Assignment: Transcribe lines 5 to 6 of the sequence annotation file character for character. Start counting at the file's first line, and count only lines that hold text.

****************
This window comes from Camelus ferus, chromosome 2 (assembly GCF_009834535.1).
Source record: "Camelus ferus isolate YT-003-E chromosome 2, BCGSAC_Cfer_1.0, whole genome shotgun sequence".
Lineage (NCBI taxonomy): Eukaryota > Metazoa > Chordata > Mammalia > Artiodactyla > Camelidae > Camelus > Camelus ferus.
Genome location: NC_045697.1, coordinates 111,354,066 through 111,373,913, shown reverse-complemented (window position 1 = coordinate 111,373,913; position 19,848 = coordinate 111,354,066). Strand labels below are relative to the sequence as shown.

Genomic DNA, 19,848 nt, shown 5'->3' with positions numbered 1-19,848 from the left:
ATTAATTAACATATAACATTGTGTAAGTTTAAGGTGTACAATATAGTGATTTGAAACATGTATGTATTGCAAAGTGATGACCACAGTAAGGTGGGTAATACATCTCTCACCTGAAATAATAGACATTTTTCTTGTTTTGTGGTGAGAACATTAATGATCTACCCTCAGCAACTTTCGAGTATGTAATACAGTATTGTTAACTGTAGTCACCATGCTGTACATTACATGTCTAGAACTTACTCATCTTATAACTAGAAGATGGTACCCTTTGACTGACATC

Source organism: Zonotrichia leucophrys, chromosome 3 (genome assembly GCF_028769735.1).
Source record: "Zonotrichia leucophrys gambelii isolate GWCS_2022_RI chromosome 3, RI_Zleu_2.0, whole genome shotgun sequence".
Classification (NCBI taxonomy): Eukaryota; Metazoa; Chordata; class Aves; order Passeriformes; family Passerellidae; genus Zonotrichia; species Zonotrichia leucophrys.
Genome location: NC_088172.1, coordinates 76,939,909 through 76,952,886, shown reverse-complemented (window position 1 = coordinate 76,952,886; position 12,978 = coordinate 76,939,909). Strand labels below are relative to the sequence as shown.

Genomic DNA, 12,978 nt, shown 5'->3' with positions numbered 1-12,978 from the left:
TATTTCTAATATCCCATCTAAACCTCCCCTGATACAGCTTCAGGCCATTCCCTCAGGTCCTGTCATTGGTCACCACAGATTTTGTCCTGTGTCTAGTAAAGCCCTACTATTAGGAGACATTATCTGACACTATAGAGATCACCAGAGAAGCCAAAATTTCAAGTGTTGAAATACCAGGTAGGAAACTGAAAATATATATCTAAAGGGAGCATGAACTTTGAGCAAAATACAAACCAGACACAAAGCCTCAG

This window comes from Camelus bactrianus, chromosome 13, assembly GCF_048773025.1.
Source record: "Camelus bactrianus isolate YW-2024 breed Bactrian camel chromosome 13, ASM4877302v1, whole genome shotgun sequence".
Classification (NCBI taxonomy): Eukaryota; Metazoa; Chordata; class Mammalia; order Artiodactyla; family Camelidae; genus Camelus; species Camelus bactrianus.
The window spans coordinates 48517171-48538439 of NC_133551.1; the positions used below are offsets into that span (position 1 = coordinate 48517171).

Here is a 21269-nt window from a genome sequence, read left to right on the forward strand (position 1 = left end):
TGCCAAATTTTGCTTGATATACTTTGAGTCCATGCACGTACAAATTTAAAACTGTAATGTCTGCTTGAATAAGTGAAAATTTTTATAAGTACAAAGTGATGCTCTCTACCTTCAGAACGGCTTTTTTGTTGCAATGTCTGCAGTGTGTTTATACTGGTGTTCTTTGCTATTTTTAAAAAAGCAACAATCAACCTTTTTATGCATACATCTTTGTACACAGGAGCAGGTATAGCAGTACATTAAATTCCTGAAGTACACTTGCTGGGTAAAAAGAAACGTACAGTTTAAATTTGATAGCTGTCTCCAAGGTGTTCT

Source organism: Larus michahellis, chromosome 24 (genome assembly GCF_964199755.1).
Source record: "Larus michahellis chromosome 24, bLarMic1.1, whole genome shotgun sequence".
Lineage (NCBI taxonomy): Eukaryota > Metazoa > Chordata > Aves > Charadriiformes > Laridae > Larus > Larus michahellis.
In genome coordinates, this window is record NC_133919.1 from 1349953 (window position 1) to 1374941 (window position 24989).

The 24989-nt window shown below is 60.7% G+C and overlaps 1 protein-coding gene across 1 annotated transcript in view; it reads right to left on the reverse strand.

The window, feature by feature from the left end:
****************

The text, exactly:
Genomic DNA, 19,848 nt, shown 5'->3' with positions numbered 1-19,848 from the left:
ATTAATTAACATATAACATTGTGTAAGTTTAAGGTGTACAATATAGTGATTTGAAACATGTATGTATTGCAAAGTGATGACCACAGTAAGGTGGGTAATACATCTCTCACCTGAAATAATAGACATTTTTCTTGTTTTGTGGTGAGAACATTAATGATCTACCCTCAGCAACTTTCGAGTATGTAATACAGTATTGTTAACTGTAGTCACCATGCTGTACATTACATGTCTAGAACTTACTCATCTTATAACTAGAAGATGGTACCCTTTGACTGACATC